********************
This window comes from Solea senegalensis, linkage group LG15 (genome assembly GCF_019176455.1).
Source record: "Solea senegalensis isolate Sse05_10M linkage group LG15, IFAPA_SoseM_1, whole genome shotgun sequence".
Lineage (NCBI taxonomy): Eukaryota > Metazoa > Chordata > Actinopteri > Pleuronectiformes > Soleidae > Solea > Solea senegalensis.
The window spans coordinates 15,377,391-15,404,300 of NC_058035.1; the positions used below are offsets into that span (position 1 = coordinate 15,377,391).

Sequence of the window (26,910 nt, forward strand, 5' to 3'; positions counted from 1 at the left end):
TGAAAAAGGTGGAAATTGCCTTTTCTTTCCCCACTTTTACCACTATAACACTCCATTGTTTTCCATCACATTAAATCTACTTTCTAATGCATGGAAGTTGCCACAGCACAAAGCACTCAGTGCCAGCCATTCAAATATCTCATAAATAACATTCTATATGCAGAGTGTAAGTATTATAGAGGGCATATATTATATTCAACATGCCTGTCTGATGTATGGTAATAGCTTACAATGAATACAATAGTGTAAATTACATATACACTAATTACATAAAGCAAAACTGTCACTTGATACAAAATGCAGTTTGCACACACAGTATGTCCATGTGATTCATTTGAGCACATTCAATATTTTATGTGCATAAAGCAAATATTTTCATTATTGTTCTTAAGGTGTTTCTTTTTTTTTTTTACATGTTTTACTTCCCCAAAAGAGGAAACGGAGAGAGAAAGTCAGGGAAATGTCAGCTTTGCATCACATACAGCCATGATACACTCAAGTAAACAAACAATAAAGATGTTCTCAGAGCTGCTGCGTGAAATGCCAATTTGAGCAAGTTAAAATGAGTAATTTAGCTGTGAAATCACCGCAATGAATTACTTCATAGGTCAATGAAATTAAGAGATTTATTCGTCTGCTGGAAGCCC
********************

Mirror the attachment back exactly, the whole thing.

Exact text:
This window comes from Solea senegalensis, linkage group LG15 (genome assembly GCF_019176455.1).
Source record: "Solea senegalensis isolate Sse05_10M linkage group LG15, IFAPA_SoseM_1, whole genome shotgun sequence".
Lineage (NCBI taxonomy): Eukaryota > Metazoa > Chordata > Actinopteri > Pleuronectiformes > Soleidae > Solea > Solea senegalensis.
The window spans coordinates 15,377,391-15,404,300 of NC_058035.1; the positions used below are offsets into that span (position 1 = coordinate 15,377,391).

Sequence of the window (26,910 nt, forward strand, 5' to 3'; positions counted from 1 at the left end):
TGAAAAAGGTGGAAATTGCCTTTTCTTTCCCCACTTTTACCACTATAACACTCCATTGTTTTCCATCACATTAAATCTACTTTCTAATGCATGGAAGTTGCCACAGCACAAAGCACTCAGTGCCAGCCATTCAAATATCTCATAAATAACATTCTATATGCAGAGTGTAAGTATTATAGAGGGCATATATTATATTCAACATGCCTGTCTGATGTATGGTAATAGCTTACAATGAATACAATAGTGTAAATTACATATACACTAATTACATAAAGCAAAACTGTCACTTGATACAAAATGCAGTTTGCACACACAGTATGTCCATGTGATTCATTTGAGCACATTCAATATTTTATGTGCATAAAGCAAATATTTTCATTATTGTTCTTAAGGTGTTTCTTTTTTTTTTTTACATGTTTTACTTCCCCAAAAGAGGAAACGGAGAGAGAAAGTCAGGGAAATGTCAGCTTTGCATCACATACAGCCATGATACACTCAAGTAAACAAACAATAAAGATGTTCTCAGAGCTGCTGCGTGAAATGCCAATTTGAGCAAGTTAAAATGAGTAATTTAGCTGTGAAATCACCGCAATGAATTACTTCATAGGTCAATGAAATTAAGAGATTTATTCGTCTGCTGGAAGCCC